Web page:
Given the recent spate of airlift and paramedic emergencies throughout our local bushwalking tracks over the summer, it’s time to talk safety. Yes, the details that might just save your life, or at least some uncomfortable experiences out there in the wilderness.
Take heed of the following seven important points for everyday bushwalking ...
1. Hiking buddies
Don’t walk alone. It’s not safe for so many reasons. Take a friend or small group.
Talk about safety together, plan your strategy if there is an issue – what’s the plan?
Tell other people (ie. partner, friend, mum or dad) exactly where you’re going and when they should expect you home. They can then swing into action if they think there might be an issue.
Walk with an organised group or association. They know the trails, are prepared for the worst and should be first-aid trained. Talk to them about insurance coverage so you know what is and isn’t covered if there is an incident.
Stick together. Don’t separate. The old rule still remains true – safety in numbers.
2. Walk grades and fitness
There’s a common misconception about grade of walks in the Illawarra and surrounds. No, it’s not Everest, you won’t get altitude sickness, and you probably don’t need any special equipment or the strength to dangle from a rock cliff by your finger tips – but some trails can be deceptively difficult.
Take for example the popular Sublime Point track. Yes, it’s cool to post your accomplished “I made it” selfie and a great inspirational fitness goal to aim for – but are you fit enough? Do you have asthma? Do you have other medical concerns? Have you prepared for this? And who are you walking with – are you going with someone who is prepared to wait if you need to go slowly?
Think about some of these scenarios I’ve experienced:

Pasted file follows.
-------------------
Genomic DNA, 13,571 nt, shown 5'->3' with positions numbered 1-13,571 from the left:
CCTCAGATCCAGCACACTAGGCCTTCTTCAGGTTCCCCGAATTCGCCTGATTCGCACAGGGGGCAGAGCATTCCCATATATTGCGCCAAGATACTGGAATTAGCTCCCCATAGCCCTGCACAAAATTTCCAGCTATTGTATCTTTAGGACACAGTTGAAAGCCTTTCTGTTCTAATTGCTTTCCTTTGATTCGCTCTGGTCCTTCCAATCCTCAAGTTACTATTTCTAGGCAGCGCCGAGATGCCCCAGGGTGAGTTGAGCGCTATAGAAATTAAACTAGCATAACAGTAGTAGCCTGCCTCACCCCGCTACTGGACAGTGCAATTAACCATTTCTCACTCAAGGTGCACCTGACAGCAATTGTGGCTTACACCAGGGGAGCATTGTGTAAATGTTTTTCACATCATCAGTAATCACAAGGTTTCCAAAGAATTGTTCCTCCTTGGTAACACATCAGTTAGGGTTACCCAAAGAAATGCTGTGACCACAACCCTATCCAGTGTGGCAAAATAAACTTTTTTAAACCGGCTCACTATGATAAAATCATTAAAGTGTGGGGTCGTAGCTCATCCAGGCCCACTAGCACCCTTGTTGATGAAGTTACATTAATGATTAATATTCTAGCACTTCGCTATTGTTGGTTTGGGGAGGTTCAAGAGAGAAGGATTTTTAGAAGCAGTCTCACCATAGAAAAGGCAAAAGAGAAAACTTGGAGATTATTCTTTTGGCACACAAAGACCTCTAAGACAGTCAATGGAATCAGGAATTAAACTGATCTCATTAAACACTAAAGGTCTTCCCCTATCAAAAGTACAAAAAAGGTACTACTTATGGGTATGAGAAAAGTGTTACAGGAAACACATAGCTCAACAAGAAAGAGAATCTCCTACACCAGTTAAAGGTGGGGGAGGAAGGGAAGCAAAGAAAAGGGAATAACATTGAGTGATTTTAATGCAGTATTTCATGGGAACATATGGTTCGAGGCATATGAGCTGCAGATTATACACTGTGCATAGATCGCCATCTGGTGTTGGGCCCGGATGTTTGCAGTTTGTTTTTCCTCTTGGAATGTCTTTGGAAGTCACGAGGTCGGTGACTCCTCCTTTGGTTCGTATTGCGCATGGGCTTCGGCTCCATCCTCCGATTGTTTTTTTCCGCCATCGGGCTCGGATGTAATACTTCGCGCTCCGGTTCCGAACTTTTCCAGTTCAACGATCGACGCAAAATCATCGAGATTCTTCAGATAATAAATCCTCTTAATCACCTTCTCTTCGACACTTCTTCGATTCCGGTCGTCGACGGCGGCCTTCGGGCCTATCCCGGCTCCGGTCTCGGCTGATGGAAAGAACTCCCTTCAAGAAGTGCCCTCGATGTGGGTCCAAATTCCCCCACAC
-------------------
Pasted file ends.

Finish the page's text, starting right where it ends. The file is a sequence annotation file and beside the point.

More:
- I’ve gone bushwalking when I was not well. It took me a lot, lot longer than I normally would. I was with other people who simply had to wait or go ahead. I felt physically and mentally awful and just had to accept that I needed to regularly stop to rest.
- I’ve hiked with people who are a lot less fit than myself. I adjusted the pace and the route accordingly and it was an enjoyable experience for all. Motivate your co-walkers rather than push them beyond their means, which can lead to unwanted paramedic call-outs.
- I’ve been part of a group that made the decision to turn around after a fellow hiker’s asthma became too much. Be prepared to fail sometimes. It’s OK, there are other times and tracks to explore.
Do your research on the trail prior to the walk, have a plan and, most importantly, adjust it according to the conditions.
I haven’t mentioned age. I don’t think it’s relevant - it’s fitness, agility and overall health that matters, not a number.
This summer has been particularly warm, with extreme temps and little rain. Bushwalking has been brutal. Are you prepared?
- Check the forecast. Is it too hot? Bushfire warnings? Flash flooding in an afternoon storm predicted? Make informed decisions about what to expect and whether you should cancel your walk.
- Sun protection. The basic ‘Slip, Slop, Slap’ principles still exist in the bush, not just the beach.
- Wear the right shoes. Thongs? No way. Supportive sneakers or boots will protect against injury including broken ankles, cuts and bites.
- Water. I cannot stress this enough. I’ve been averaging two litres a walk in this heat. It’s heavy, but it’s best to be on the safe side. Heatstroke is real and you need to ensure you are properly hydrated.
- Know the signs of heat exhaustion. Headache, dizziness, nausea, red hot and dry skin, rapid heartbeat and shallow breathing. Keep up your fluid intake and if you can’t keep on top of it, get out and get cool and potentially seek medical assistance.